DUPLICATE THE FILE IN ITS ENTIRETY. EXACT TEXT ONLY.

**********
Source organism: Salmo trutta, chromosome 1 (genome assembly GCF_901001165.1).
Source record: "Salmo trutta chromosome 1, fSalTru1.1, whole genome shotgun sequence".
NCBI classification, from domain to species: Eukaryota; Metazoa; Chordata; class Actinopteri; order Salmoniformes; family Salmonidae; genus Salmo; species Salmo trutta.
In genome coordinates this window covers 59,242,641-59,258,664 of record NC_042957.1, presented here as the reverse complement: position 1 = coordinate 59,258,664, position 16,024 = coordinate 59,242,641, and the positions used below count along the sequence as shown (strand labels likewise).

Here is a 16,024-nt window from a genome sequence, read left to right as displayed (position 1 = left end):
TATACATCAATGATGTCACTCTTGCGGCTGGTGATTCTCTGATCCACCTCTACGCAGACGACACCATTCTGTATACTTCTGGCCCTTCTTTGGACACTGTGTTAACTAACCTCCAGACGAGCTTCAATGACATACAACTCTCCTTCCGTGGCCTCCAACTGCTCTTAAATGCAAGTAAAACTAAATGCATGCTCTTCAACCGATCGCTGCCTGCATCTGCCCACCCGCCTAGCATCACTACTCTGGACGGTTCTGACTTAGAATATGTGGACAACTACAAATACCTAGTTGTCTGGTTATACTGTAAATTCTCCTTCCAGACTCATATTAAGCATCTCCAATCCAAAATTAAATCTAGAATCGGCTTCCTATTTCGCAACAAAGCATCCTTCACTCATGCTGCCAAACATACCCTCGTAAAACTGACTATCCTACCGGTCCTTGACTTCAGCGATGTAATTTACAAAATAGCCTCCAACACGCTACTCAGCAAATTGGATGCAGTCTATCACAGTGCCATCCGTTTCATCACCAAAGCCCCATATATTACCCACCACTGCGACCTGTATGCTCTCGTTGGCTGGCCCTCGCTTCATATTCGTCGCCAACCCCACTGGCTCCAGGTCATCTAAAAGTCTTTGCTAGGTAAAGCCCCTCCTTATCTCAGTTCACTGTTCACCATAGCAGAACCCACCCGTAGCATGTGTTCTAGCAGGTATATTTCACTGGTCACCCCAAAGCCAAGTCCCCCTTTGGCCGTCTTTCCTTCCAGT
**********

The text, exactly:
Source organism: Salmo trutta, chromosome 1 (genome assembly GCF_901001165.1).
Source record: "Salmo trutta chromosome 1, fSalTru1.1, whole genome shotgun sequence".
NCBI classification, from domain to species: Eukaryota; Metazoa; Chordata; class Actinopteri; order Salmoniformes; family Salmonidae; genus Salmo; species Salmo trutta.
In genome coordinates this window covers 59,242,641-59,258,664 of record NC_042957.1, presented here as the reverse complement: position 1 = coordinate 59,258,664, position 16,024 = coordinate 59,242,641, and the positions used below count along the sequence as shown (strand labels likewise).

Here is a 16,024-nt window from a genome sequence, read left to right as displayed (position 1 = left end):
TATACATCAATGATGTCACTCTTGCGGCTGGTGATTCTCTGATCCACCTCTACGCAGACGACACCATTCTGTATACTTCTGGCCCTTCTTTGGACACTGTGTTAACTAACCTCCAGACGAGCTTCAATGACATACAACTCTCCTTCCGTGGCCTCCAACTGCTCTTAAATGCAAGTAAAACTAAATGCATGCTCTTCAACCGATCGCTGCCTGCATCTGCCCACCCGCCTAGCATCACTACTCTGGACGGTTCTGACTTAGAATATGTGGACAACTACAAATACCTAGTTGTCTGGTTATACTGTAAATTCTCCTTCCAGACTCATATTAAGCATCTCCAATCCAAAATTAAATCTAGAATCGGCTTCCTATTTCGCAACAAAGCATCCTTCACTCATGCTGCCAAACATACCCTCGTAAAACTGACTATCCTACCGGTCCTTGACTTCAGCGATGTAATTTACAAAATAGCCTCCAACACGCTACTCAGCAAATTGGATGCAGTCTATCACAGTGCCATCCGTTTCATCACCAAAGCCCCATATATTACCCACCACTGCGACCTGTATGCTCTCGTTGGCTGGCCCTCGCTTCATATTCGTCGCCAACCCCACTGGCTCCAGGTCATCTAAAAGTCTTTGCTAGGTAAAGCCCCTCCTTATCTCAGTTCACTGTTCACCATAGCAGAACCCACCCGTAGCATGTGTTCTAGCAGGTATATTTCACTGGTCACCCCAAAGCCAAGTCCCCCTTTGGCCGTCTTTCCTTCCAGT